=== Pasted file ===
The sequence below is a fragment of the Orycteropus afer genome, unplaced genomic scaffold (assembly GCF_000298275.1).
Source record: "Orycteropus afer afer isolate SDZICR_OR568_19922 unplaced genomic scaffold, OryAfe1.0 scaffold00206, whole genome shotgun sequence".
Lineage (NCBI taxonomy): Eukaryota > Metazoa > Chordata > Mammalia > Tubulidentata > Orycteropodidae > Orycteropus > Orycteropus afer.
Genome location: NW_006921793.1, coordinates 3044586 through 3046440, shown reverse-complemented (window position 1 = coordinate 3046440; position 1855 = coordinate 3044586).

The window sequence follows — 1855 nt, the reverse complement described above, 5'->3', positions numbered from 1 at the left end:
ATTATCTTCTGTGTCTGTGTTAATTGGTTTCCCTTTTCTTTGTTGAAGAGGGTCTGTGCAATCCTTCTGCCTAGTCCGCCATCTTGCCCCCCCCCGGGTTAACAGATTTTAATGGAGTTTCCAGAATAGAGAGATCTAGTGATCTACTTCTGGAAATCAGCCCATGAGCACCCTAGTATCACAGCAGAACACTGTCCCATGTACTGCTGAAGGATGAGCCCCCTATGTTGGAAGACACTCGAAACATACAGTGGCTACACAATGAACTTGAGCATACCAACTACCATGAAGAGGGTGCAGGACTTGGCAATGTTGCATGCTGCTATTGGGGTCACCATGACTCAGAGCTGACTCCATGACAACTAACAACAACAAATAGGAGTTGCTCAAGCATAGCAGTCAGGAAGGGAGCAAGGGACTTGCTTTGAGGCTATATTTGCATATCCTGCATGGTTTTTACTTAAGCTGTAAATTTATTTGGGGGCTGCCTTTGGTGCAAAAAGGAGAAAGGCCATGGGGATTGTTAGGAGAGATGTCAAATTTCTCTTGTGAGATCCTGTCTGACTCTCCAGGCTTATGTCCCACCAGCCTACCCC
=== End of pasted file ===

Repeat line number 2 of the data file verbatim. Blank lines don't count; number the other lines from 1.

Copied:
Source record: "Orycteropus afer afer isolate SDZICR_OR568_19922 unplaced genomic scaffold, OryAfe1.0 scaffold00206, whole genome shotgun sequence".